Be sure to use your index and middle finger pads to locate the spot. You can take your bpm for a full minute, but the easiest method is to take your heart beat for 15 seconds and then multiply the number of beats times four (60 seconds = 1 minute).

    Your Resting Heart Rate
    If you desire to monitor your heart beat to track athletic performance, first start with your resting heart rate. Resting heart rate is defined as the beats per minute when you are at complete rest. It is recommended that you check your heart rate soon after you wake up, before getting out of bed.

    Physical or emotional fluctuations can affect your heart rate, so keep in mind that needing to use the restroom, extreme emotions like stress or anger, quality of sleep, and quality of diet (use of caffeine, sugar or other stimulants) can elevate your resting heart rate.

    To accurately determine your average resting heart rate, take your bpm for five consecutive days and calculate the average (by adding all five days' heart rates, then dividing by five). Your resting heart rate can also indicate your basic fitness level. When you are more fit and conditioned, it takes your heart fewer beats per minute to pump blood to your body. Continue to monitor your resting heart rate and compare it to the 60-100 bpm range. You can keep a journal to track your progress indicated by a decrease in bpm, demonstrating that the more you work out, your heart will become more efficient.

    Finding Your Target Heart Rate Zone
    In order to determine your target heart rate for exercising, you must first find your age-adjusted maximum heart rate. Maximum heart rate is defined by the highest number of times your heart can beat per minute. The most accurate way to determine your maximum heart rate is in a medical facility monitored by a cardiologist. However, you can also project your age-adjusted maximum heart rate by using a standard formula that subtracts your age from 220. Then, to determine your target heart rate for exercising, you simply multiply your age-adjusted maximum heart rate by your desired Target Zone percentage (below).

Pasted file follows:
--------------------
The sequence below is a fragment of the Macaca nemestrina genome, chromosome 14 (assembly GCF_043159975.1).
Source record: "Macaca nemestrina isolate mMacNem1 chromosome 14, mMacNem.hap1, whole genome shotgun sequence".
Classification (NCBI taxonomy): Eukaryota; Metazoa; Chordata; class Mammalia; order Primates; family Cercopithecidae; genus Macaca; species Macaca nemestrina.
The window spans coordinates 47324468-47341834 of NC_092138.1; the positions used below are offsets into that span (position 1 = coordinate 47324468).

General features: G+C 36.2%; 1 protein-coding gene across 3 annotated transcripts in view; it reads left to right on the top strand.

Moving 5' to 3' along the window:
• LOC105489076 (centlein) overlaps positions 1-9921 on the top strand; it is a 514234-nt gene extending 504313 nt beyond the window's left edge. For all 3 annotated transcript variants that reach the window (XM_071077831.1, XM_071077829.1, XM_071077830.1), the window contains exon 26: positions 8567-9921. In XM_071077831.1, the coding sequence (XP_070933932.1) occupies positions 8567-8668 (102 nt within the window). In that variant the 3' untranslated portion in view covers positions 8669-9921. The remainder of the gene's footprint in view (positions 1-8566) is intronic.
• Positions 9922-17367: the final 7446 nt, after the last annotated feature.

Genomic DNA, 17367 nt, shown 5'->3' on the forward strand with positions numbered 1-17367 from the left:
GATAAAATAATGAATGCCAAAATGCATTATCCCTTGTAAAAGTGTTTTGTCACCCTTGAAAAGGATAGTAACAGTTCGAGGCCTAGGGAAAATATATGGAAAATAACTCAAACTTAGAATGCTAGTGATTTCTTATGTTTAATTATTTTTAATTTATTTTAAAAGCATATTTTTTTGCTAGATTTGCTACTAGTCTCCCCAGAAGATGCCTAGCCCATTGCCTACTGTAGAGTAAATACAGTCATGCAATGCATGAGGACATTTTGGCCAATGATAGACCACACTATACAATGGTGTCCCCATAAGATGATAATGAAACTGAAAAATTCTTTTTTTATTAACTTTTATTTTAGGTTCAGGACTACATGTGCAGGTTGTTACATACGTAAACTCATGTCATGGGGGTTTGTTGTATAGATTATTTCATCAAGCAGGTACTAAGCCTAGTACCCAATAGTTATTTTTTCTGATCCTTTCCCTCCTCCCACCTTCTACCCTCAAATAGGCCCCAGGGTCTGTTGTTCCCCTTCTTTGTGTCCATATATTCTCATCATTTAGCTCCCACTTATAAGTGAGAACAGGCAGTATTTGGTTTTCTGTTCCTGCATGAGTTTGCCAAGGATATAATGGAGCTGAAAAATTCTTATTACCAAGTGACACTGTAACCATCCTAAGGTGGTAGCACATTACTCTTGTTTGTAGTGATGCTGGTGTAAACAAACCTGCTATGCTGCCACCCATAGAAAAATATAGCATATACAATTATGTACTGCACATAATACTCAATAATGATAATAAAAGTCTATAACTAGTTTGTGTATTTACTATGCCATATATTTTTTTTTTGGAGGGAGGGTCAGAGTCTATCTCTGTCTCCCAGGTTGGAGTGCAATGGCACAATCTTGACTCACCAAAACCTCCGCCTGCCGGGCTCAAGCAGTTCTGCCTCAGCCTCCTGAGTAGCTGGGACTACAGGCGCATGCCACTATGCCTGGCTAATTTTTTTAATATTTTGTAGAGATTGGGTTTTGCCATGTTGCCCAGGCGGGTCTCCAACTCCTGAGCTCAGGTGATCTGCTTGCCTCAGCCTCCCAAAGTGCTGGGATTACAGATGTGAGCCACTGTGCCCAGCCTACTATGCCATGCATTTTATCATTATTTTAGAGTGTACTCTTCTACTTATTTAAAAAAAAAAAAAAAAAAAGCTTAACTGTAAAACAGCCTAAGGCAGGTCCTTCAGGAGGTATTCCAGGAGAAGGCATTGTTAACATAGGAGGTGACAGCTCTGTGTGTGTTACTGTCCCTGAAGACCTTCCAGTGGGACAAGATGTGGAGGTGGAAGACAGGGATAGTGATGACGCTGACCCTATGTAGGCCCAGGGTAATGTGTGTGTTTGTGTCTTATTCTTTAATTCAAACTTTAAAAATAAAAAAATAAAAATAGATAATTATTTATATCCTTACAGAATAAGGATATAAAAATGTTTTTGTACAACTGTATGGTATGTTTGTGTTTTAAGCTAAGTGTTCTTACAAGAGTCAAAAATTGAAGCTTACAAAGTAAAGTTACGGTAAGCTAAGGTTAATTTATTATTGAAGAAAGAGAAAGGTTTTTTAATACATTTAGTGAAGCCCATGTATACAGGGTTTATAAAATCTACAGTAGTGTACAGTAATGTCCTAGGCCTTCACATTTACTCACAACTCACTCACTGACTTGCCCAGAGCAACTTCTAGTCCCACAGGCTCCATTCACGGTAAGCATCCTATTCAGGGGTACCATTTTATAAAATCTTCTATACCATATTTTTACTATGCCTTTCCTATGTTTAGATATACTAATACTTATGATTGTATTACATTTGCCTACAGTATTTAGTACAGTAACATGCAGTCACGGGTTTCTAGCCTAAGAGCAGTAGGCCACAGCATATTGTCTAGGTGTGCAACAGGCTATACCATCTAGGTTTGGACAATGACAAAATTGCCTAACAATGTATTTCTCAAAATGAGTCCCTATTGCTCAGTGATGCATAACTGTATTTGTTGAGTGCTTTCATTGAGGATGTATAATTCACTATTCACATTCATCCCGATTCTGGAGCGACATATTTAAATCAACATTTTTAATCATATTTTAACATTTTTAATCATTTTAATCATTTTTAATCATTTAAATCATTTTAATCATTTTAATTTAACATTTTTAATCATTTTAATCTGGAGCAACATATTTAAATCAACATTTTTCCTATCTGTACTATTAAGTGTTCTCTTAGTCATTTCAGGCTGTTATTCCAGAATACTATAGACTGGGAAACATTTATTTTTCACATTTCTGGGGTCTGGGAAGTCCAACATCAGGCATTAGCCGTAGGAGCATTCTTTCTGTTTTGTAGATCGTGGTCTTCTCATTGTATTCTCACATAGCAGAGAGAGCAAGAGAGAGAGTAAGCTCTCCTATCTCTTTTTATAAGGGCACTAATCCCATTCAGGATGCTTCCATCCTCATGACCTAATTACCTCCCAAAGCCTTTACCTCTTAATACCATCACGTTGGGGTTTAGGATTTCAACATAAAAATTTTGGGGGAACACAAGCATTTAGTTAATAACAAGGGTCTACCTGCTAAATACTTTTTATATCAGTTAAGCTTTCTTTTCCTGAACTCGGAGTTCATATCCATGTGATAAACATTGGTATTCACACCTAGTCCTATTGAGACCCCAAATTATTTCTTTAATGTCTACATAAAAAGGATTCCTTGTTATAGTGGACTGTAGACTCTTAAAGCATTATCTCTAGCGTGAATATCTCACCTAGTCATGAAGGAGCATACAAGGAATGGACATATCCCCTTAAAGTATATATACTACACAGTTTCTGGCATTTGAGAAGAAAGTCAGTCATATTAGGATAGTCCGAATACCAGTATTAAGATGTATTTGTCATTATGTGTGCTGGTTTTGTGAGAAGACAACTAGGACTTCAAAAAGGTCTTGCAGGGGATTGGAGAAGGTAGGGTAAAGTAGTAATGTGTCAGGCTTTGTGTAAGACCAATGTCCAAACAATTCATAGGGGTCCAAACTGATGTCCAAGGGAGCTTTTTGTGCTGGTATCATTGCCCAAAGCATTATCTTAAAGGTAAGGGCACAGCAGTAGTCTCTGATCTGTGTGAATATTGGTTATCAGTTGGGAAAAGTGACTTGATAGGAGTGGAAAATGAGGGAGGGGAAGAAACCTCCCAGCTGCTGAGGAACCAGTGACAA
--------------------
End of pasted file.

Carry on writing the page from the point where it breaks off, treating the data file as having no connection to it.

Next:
Example: If you are 40 years old and looking for a workout with an intensity level of Light Exercise, multiply your age-adjusted maximum heart rate by 0.50 or 0.60 (according to the Target Zone percentages below).

  • 220 – 40 = 180 (180 is your age-adjusted maximum heart rate)
  • 180 x 0.50 = 90
  • 180 x 0.60 = 108
    Your target heart rate should be between 90-108 bpm during your workout.

    Target Zones (also known as Intensity Levels)
    The target heart rate zones are the variable intensity levels recommended to reap specific cardio results from your workout. The typical range for the most beneficial cardiovascular health is between 50-80% of your maximum heart rate.

    50-60% - Light Exercise (moderate activity, including warm up)
    60-70% - Weight Management (weight control, fat burn)
    70-80% - Aerobic / Cardio (training and endurance)
    80-90% - Aerobic Endurance (anerobic and hardcore training)
    90-100% - Athlete (maximum effort)

    Please note, it is always recommended to consult a physician before you start any workout regimen to determine the correct workout intensity for your age, current physical condition and desired results.